After setting your info you get to the fun part: styling. On the Style tab, you get to set the colour, layout and fonts all updated in the live preview on the right. The logos you upload below will become the app icons on your phone and your app icon in the phone store. Try out different layouts to get a feel for how each one looks, at the moment we have 5 layouts. Choose the layout that best matches the content on your site. No pictures? Use a text heavy layout. Have a lot of cool pictures? Pick the full picture layout. We plan on adding additional premium layouts at some point so stay tuned.
TIP: Windows phone apps will require a Wide Logo and a Splash Pic.
The Content tab contains all the categories our IdeaPress JSON API plugin pulled from your website. You can drag, drop and reorder them. The live preview will reflect the categories and order you select. Your categories can be found in the menu of your app for easy searching.
Once you have the app working the way you like it. It’s time to save. When you click Save, you will notice a list of "Remaining app publish requirements" at the top, your app is saved but it's not quite ready to become a mobile app.
Go to the style tab and you will see two images highlighted in red, we need to upload these in order for our app to be complete.
Once the app is complete (meeting all requirements) you can select Exit. You will be taken to the dashboard. On the dashboard you can
There are a lot of options you can choose from when you create and publish your app but I'll cover that later. There's also a "Create Site" button if you have an additional website you want to use to create more apps.
Next time I will explain the store publishing process and your options on how to get from the Wizard above to the actual mobile app.
Stay Tuned and Happy App making =)
Rudi Chen, a Microsoft Student Partner and student at Waterloo University, recently won the Nokia Future Capture Contest beating out developers from all over the world. We asked Rudi to tell us a bit about his experience.
August 2013: Ten finalist teams are chosen from thousands of entries from all across the world. These people get to go to Sweden for a 27-hour Hackathon – the Nokia Future Capture contest. The prize? A brand new Lumia 1020, with a 41-megapixel camera that eclipses all other smartphones. Coding. Judging. And finally, a victory.
Yet for me, the story begins a little earlier.
Five years ago, I was avidly looking at soon-to-be released Photoshop CS4’s new features. One in particular stood out: content-aware scaling. It made it possible to change an image’s aspect ratio without distorting its content. The algorithm somehow “knew” what was in the scene and what could safely be taken out. Watching the demo video was like watching a magic show. What kind of technology could allow such a thing?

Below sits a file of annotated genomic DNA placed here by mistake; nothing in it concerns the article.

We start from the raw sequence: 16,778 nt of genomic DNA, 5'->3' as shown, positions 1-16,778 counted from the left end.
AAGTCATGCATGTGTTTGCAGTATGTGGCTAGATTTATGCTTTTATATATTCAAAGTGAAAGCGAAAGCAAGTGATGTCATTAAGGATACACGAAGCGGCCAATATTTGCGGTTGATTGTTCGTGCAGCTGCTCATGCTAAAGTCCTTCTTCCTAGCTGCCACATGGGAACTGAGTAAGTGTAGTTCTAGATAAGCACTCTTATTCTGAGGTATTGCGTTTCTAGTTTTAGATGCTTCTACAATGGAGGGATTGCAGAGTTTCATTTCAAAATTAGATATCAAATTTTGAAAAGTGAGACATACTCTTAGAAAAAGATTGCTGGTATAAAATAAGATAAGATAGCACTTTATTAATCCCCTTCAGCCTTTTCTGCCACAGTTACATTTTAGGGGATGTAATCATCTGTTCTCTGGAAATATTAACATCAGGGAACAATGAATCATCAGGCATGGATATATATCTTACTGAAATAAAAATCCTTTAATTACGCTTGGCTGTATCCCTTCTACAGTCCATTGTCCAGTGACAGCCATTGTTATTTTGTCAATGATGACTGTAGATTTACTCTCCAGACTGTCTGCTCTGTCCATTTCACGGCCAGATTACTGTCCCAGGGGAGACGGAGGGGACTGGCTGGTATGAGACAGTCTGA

Then, a few months ago, while passively walking out at the end of a statistics class, I glanced at a group of student gathered around a laptop with a PDF file open. It was a paper called “Seam Carving for Content-Aware Image Resizing”. At that moment I thought, wouldn’t it be cool to write an app that implements this feature? By now, I had gathered enough programing experience and the algorithm no longer appeared to be magic – it was a simple, neat technique that I could understand and implement.
Finally, in July, Nokia announces Future Capture. This was exciting - a Hackathon with imaging as a main theme was the perfect opportunity to give Seam Carving a shot. The idea is to allow users to change the aspect ratio of their pictures (namely to 1:1 instagram-size) without distortions to the content of the picture, and downsample 41 MP images while amplifying the salient features, by removing the least important bits first, such as the background.
I knew that I couldn’t make a full app in a mere two days without some assistance, so I teamed up with long-time friend Shida Li for this Hackathon.
The first challenge was to figure out how to implement the algorithm on a mobile device. Although mobile chip manufacturers have done a great job designing speedy low-power processors for smartphones, the processors are still, well, low-power. In addition, multi-tasking on mobile devices is much more limited. The user can’t easily switch between apps while waiting for computation finish, so we must be able to analyze the entire image within a few seconds.
The original paper could not accomplish this even on a desktop, but I found a follow-up paper, “Real-Time Content-Aware Image Resizing”, that could. So I wrote the algorithm early on. It was allowed and after all, this wasn’t something we could improvise once in Sweden. No algorithm, no app. In version 1 on a regular Ultrabook with the WP8 emulator, I got 1.2 seconds for preprocessing, 10 fps while resizing the image. Reasonable.
On August 29, we depart for Lund. Passing through Amsterdam and Copenhagen, we finally arrive on the morning of the next day. An enthusiastic greeter from Nokia await us at the airport. He has two Lumia 1020 for us to play with. Already from the first few pictures, we can see the device lives up to the hype.
It seems trendy nowadays to take pictures of meals, so it seems natural to do the same with the Lumia 1020.